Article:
- The Washington Times - Thursday, January 24, 2002

Israeli planes raid southern Lebanon

KFAR CHOUBA, Lebanon Israeli warplanes attacked suspected Hezbollah positions in southern Lebanon yesterday after the guerrillas fired rockets and mortar shells at Israeli outposts in a disputed border area.

In the first Israeli air raids on Lebanon in three months, Israeli jets swooped repeatedly over a hill in the Chebaa Farms area, firing at least six air-to-surface missiles, witnesses said. Israeli artillery also shelled suspected guerrillas who earlier had targeted Israeli positions with rockets and mortars.

Lebanese security officials said guerrillas shelled three Israeli positions in the Chebaa Farms. It was not immediately clear whether any positions were hit, but witnesses reported heavy smoke billowing from the posts.

U.S. has no plan for Central Asia base

BISHKEK, Kyrgyzstan The commander of the U.S.-led anti-terrorist campaign in Afghanistan said yesterday that the United States was not planning a permanent military presence in Central Asia.

The comments by Gen. Tommy Franks came amid mounting Russian fears that America was planting roots in the former Soviet republics of Central Asia a region rich in resources and for centuries under Moscow's control.

Gen. Franks, on his latest Central Asian tour, said the region's cooperation had been critical to the success of the U.S.-led campaign against terrorism.

He said the United States would work with the Central Asian governments to determine how long a U.S. military presence would remain in the region.

"We have no plans to build a permanent military base" in Central Asia, the general told journalists after meeting with President Askar Akayev during a stop in the Kyrgyz capital, Bishkek.

Afghan says bin Laden linked to militants

BEIJING Backing Beijing's claims, the Afghan foreign minister yesterday said there was "no doubt" that Osama bin Laden's al Qaeda network had links with militants accused of terrorism in China's troubled western Muslim region of Xinjiang.

Foreign Minister Abdullah Abdullah, accompanying Afghanistan's interim leader Hamid Karzai on a visit to Beijing, did not rule out repatriation for any terrorist suspect captured in China to face justice at home.

Libyan appeals Lockerbie conviction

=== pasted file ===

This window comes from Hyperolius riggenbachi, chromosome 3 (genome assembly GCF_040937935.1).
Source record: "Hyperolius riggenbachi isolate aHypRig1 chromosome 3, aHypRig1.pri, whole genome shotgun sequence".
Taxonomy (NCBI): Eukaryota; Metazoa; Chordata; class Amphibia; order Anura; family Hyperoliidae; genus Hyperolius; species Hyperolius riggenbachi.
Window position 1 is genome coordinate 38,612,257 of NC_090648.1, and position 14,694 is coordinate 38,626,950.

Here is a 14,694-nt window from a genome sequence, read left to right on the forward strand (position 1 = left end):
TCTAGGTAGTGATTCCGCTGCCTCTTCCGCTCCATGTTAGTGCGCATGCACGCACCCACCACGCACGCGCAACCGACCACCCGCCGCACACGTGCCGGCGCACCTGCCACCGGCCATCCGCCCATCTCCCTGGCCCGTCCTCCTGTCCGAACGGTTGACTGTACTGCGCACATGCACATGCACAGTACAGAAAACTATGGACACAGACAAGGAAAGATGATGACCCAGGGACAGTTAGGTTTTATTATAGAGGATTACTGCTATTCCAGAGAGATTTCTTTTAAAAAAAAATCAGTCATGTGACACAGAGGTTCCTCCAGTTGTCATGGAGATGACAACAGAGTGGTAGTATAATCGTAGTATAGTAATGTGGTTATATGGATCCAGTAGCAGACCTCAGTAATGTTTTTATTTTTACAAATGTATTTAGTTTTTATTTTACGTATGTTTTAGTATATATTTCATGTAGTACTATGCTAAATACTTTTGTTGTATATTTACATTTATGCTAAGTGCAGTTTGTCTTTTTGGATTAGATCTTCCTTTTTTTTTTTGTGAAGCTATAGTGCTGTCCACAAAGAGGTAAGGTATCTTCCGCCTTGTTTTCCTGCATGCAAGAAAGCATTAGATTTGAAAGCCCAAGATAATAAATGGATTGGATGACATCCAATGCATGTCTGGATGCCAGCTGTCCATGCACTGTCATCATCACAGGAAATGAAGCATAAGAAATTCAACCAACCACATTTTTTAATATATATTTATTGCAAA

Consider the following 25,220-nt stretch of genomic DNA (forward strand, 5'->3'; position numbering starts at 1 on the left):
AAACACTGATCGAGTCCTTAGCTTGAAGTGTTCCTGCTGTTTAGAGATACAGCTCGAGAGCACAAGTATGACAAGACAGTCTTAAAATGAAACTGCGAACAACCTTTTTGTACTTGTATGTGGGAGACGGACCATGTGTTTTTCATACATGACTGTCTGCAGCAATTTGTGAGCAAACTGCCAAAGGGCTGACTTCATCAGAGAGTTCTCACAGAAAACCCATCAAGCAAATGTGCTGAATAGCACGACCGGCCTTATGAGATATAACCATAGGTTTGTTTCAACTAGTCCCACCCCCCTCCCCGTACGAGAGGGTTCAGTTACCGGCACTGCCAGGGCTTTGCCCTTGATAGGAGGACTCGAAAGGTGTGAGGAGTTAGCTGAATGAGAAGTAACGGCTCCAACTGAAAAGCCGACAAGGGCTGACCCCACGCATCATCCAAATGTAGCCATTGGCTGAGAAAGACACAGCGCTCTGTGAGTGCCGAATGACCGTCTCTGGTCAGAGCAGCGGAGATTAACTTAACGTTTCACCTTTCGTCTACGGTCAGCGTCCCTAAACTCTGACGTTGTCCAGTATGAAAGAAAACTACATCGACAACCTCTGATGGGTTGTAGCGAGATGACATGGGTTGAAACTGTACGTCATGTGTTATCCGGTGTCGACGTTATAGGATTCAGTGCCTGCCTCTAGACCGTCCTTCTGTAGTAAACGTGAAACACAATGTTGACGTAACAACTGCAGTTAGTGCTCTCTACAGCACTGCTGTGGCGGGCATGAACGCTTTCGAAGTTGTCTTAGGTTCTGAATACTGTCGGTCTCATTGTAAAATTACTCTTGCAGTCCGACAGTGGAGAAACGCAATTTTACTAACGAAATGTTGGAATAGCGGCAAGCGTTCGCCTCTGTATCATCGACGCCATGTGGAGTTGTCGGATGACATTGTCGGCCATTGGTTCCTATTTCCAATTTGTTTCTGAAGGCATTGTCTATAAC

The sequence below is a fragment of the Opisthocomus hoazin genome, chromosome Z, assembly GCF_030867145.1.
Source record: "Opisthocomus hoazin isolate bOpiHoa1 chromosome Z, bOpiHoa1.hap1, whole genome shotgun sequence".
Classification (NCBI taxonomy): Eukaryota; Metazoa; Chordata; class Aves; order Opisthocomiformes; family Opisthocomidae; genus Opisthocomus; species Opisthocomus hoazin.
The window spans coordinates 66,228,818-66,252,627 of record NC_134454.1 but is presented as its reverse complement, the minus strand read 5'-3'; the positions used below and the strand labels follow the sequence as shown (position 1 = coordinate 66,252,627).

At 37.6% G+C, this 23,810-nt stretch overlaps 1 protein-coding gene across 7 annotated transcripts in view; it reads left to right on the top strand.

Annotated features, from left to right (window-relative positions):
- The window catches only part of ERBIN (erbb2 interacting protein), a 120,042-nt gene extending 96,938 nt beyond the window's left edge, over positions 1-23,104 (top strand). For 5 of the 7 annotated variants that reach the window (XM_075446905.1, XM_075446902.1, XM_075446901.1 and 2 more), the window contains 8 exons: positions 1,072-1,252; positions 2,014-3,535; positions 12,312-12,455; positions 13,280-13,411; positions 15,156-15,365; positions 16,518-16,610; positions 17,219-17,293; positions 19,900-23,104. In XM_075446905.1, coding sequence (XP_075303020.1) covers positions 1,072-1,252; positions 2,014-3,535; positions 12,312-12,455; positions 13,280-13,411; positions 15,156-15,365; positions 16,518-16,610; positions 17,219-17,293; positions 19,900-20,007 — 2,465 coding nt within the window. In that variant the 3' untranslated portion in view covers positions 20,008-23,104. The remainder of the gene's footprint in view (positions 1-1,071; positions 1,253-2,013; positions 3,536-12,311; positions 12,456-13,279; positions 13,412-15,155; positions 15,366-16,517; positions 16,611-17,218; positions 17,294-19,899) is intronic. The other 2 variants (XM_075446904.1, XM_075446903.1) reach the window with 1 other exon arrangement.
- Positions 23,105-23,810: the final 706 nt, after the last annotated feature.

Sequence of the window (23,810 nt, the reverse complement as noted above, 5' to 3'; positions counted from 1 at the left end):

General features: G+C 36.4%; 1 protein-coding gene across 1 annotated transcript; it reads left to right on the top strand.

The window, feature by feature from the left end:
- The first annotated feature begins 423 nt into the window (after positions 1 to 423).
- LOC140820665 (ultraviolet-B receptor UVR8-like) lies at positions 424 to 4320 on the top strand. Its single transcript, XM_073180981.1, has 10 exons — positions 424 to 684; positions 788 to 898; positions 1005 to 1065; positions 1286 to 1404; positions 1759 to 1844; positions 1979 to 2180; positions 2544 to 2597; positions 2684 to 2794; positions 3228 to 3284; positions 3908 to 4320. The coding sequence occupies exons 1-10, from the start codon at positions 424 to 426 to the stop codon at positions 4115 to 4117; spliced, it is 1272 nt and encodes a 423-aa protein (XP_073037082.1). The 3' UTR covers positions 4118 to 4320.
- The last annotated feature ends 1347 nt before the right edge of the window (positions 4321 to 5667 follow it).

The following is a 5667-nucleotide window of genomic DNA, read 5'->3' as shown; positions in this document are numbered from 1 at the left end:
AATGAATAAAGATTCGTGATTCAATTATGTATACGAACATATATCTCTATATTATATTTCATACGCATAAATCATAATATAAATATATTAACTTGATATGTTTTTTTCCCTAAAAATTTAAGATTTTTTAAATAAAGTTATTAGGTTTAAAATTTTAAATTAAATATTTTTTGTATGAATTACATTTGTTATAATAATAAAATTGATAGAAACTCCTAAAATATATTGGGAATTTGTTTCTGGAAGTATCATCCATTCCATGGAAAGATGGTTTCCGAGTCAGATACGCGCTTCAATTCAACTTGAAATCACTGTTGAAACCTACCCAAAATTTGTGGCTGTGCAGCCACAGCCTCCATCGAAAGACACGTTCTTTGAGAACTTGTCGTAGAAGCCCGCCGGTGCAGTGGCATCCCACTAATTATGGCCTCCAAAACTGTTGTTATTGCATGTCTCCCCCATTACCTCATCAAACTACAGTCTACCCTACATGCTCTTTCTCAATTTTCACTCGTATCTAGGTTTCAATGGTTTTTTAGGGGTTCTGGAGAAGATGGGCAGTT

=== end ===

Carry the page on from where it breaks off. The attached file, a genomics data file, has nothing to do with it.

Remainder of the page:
CAMP ZEIST, Netherlands Attorneys for a former Libyan intelligence agent appealed his conviction in the 1988 Lockerbie bombing and asked a Scottish court yesterday to hear new evidence.

Abdel Basset Ali al-Megrahi was convicted a year ago and sentenced to life imprisonment for planting the bomb that blew Pan Am Flight 103 from the sky on Dec. 21, 1988, killing 259 passengers and crew and 11 persons on the ground. He will be eligible for parole in 20 years.

Defense attorney William Taylor said he wanted to call a witness to testify about a security breach at London's Heathrow Airport, challenging the conclusion that Megrahi had placed the bomb on a plane in Malta.

A security guard at Heathrow testified several weeks after the verdict, indicating that sometime in the two hours before the ill-fated flight left London a padlock had been broken on a gate leading to the baggage area.

EMI drops Mariah Carey with $28 million payoff

LONDON Pop diva Mariah Carey found herself out of a job yesterday when her record company EMI paid her $28 million to walk away from the biggest recording contract of all time.

British-based EMI Group confirmed weeks of speculation that it was severing ties with the U.S. vocalist after signing her in a mammoth deal last year, only to see her first release "Glitter" sell a disappointing 2 million copies.

The axing comes at a bad time for Miss Carey, 31, whose professional and private life has topped gossip columns since the collapse of her marriage to Sony Music boss Tommy Mottola. He had discovered her as an 18-year-old waitress.

The singer had an emotional breakdown last year, delaying "Glitter," which finally was released in September. Ill health then prevented Miss Carey from promoting the album, resulting in a huge loss for EMI. The company had hoped the album would match the success of previous hits such as her 1993 release "Music Box."

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